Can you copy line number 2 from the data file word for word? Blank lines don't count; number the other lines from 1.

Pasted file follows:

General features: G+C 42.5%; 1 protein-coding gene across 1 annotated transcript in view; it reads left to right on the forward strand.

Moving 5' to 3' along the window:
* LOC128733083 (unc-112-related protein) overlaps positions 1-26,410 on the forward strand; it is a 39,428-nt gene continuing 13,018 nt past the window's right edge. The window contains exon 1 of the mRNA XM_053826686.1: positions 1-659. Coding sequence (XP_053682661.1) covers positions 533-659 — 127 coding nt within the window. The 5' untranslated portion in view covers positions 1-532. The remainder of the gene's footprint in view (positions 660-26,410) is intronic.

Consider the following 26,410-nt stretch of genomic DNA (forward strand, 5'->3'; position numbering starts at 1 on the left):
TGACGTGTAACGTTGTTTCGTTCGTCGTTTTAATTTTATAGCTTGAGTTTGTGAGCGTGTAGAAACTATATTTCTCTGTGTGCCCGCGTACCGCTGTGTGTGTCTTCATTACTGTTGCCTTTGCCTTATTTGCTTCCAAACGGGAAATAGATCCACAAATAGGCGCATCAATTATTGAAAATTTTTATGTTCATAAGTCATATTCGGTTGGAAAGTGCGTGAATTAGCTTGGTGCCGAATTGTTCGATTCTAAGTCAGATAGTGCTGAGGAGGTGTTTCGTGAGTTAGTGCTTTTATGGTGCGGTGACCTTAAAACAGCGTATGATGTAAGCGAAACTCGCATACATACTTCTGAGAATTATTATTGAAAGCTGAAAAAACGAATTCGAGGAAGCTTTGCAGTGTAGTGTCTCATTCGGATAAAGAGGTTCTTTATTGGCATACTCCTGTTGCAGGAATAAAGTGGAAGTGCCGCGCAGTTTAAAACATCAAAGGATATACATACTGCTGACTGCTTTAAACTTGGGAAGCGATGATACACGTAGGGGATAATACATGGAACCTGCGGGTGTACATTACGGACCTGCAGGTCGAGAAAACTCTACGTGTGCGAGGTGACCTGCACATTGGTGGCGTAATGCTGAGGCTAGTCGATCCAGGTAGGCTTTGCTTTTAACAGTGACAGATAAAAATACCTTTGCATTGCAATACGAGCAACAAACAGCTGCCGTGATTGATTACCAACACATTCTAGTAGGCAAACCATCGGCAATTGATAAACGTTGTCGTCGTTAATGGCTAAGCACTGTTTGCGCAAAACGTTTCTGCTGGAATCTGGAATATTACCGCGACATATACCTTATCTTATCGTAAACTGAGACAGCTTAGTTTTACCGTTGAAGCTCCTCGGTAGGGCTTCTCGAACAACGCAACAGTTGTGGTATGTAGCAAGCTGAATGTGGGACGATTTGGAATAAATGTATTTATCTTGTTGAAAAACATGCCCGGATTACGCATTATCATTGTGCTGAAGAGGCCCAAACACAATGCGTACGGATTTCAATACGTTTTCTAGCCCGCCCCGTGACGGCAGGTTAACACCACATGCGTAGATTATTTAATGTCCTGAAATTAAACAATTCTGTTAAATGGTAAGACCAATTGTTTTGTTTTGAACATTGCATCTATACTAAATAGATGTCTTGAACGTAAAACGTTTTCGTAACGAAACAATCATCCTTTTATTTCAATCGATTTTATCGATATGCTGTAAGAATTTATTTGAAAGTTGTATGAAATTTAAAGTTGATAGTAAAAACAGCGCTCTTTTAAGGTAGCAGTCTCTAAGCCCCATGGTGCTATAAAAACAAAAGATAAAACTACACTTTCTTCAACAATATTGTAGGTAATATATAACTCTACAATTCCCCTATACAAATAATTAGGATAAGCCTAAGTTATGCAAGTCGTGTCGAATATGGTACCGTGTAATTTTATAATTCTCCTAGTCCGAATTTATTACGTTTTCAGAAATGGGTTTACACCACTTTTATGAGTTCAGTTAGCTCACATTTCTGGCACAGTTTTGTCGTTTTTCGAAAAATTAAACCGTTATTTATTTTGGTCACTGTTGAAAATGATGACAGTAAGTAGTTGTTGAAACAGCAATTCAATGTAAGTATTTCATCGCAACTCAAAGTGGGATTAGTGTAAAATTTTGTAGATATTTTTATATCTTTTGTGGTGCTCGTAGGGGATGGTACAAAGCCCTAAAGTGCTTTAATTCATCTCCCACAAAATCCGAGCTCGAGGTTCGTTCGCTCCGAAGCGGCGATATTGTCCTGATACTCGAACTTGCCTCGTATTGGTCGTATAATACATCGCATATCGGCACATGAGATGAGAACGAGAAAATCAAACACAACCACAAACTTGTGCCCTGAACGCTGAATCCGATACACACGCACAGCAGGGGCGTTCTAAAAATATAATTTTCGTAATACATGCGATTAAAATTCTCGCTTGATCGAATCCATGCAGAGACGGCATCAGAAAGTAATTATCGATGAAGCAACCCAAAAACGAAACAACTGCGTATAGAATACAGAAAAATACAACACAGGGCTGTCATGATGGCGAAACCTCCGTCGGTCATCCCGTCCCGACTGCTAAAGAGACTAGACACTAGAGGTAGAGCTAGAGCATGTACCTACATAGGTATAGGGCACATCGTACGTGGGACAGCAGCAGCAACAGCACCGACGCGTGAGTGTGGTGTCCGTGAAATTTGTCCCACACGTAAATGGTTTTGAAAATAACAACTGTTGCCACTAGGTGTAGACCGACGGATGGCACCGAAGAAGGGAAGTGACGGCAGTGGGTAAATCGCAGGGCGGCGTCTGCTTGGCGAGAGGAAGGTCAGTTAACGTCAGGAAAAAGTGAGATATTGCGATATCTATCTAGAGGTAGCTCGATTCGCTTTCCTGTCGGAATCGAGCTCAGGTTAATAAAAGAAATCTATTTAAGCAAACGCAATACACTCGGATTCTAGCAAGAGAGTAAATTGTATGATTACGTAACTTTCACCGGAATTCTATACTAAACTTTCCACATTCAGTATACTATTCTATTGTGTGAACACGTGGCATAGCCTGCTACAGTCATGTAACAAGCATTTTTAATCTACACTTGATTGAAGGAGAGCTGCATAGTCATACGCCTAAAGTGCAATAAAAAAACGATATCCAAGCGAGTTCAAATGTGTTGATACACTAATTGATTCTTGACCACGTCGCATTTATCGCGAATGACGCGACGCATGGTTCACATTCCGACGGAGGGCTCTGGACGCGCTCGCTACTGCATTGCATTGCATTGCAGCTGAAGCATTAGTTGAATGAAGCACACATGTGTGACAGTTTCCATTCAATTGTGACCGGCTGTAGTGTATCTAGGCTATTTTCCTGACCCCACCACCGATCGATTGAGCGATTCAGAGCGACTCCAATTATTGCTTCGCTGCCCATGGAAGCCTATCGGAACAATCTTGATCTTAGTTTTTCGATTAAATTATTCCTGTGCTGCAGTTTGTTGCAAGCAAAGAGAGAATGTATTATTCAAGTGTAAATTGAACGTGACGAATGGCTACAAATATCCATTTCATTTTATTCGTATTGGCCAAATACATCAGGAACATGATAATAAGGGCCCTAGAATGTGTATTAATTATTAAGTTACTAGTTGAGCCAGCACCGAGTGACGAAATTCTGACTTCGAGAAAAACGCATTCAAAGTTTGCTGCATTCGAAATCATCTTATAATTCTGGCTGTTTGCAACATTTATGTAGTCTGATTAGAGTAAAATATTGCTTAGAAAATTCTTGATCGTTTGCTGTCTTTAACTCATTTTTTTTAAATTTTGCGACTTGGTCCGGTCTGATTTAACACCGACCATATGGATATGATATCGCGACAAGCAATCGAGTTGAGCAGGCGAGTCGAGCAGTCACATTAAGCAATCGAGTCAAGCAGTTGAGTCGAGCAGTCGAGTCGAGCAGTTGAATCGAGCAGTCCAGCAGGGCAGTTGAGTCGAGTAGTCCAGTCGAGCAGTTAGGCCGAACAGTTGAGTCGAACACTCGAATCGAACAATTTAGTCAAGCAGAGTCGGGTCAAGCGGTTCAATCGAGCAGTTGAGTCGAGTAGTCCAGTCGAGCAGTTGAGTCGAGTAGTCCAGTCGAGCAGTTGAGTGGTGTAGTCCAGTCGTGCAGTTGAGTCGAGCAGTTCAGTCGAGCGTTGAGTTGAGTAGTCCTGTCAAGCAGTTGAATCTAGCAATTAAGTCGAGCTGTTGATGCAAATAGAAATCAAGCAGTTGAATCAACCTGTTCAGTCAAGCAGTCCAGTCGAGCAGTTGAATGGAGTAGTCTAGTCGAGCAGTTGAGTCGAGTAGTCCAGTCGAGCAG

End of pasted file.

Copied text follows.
Moving 5' to 3' along the window: